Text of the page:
Senior year changes everything.
Ever since discovering that her always-absent father actually raped her mother, and her subsequent birth destroyed her mother's hopes of a college degree, Annabeth has felt like a monster. Fortunately, throughout high school, she's held the position of Noe's best friend. They plan matching tattoos and matching futures. Noe also anchors her new boyfriend, Steven, an elegant and quirky actor with a suicidal past. Annabeth and Steven strike a limited but playful friendship, and all goes well until Noe begins to change. A remarkably casual sexual encounter leads to an abortion for Annabeth while visiting her cousin in college. Afterward, while her relationship with her mother continues to be strained ("[we] loved each other with eyes averted, like birds circling a pile of grain but never coming close enough to peck"), Annabeth reluctantly begins to drop agreed-upon pretenses in favor of the truth. Admitting to Noe's costs Annabeth their friendship; admitting to her own is harder. Steven teeters dangerously on the edge of a different truth. Some of the issues, particularly regarding Annabeth's father, feel forced, but the mess and loose ends of this story reflect human reality. Annabeth emerges as a complicated character doing her best. Smith's prose is knock-down gorgeous.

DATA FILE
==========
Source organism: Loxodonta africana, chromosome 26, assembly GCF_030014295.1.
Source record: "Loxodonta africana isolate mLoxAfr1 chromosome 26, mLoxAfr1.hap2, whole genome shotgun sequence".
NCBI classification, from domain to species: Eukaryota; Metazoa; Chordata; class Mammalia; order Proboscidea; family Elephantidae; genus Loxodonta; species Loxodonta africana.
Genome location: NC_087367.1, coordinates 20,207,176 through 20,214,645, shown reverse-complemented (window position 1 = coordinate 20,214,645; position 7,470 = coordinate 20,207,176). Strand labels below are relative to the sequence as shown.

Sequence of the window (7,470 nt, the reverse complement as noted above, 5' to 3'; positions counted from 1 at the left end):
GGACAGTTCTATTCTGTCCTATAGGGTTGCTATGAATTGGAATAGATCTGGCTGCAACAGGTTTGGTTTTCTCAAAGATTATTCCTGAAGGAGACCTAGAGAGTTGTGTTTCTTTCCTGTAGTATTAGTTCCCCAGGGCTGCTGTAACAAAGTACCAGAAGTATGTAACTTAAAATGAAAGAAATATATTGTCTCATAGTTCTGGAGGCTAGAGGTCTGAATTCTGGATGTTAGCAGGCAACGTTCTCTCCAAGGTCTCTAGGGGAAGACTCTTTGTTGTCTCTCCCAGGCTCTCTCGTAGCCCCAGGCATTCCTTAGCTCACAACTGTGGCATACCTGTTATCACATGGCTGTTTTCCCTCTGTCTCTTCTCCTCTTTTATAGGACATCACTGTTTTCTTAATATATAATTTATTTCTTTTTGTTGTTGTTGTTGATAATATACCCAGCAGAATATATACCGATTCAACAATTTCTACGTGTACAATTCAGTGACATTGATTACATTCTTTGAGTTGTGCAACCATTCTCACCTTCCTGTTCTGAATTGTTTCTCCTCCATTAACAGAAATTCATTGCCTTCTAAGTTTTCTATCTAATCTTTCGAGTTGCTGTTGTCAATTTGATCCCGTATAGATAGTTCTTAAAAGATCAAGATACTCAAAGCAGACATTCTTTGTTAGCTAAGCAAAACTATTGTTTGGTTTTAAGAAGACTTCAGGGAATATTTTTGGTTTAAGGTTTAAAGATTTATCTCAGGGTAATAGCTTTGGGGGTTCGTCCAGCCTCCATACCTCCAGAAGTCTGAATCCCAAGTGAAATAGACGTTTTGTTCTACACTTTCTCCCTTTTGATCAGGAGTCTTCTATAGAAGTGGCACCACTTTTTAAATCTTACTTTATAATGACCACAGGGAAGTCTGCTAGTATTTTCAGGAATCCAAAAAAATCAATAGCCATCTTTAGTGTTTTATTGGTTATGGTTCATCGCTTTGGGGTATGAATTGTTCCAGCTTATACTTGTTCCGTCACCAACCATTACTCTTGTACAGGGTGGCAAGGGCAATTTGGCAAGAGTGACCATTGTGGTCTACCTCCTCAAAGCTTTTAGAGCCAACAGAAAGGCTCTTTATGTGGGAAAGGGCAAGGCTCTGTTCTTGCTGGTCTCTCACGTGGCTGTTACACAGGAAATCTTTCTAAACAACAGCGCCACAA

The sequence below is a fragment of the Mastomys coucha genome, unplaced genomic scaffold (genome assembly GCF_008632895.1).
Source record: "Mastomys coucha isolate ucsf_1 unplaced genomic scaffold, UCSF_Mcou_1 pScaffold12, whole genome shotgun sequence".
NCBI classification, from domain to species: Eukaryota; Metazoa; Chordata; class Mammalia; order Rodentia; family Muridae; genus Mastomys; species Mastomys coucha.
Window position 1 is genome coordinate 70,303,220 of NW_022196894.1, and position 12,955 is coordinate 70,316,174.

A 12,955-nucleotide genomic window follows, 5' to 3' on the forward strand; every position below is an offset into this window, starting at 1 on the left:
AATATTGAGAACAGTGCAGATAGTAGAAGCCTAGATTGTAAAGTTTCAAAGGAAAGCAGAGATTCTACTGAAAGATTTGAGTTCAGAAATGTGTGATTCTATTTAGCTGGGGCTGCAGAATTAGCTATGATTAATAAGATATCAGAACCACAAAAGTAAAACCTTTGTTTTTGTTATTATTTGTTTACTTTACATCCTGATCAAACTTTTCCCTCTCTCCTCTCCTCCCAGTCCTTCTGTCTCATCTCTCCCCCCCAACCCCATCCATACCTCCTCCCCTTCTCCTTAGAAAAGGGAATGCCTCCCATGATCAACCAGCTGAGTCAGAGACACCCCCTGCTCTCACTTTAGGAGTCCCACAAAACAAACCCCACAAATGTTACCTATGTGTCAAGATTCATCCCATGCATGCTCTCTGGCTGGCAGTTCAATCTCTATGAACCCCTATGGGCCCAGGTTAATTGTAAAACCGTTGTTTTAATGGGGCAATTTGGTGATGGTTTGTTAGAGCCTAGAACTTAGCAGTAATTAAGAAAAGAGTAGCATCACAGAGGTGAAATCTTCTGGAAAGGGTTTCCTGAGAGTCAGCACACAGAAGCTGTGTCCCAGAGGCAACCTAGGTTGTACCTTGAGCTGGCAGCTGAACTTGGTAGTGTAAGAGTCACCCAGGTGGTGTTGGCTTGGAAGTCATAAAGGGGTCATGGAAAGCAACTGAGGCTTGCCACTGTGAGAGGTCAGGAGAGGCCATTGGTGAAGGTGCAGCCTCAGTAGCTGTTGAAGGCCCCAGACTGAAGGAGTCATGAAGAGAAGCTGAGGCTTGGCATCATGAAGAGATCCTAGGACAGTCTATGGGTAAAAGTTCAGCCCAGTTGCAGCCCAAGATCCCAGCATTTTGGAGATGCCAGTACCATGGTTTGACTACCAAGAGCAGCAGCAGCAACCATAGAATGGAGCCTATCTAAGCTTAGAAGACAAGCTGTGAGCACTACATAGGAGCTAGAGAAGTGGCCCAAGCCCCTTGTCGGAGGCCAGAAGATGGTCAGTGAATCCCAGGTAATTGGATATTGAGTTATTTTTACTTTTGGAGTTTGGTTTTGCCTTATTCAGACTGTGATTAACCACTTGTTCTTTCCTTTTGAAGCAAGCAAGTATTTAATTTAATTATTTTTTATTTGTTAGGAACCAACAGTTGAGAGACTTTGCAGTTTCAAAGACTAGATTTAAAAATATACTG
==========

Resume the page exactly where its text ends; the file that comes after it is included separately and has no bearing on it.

A fearless writer ably tackles a difficult story. (Fiction. 14 & up)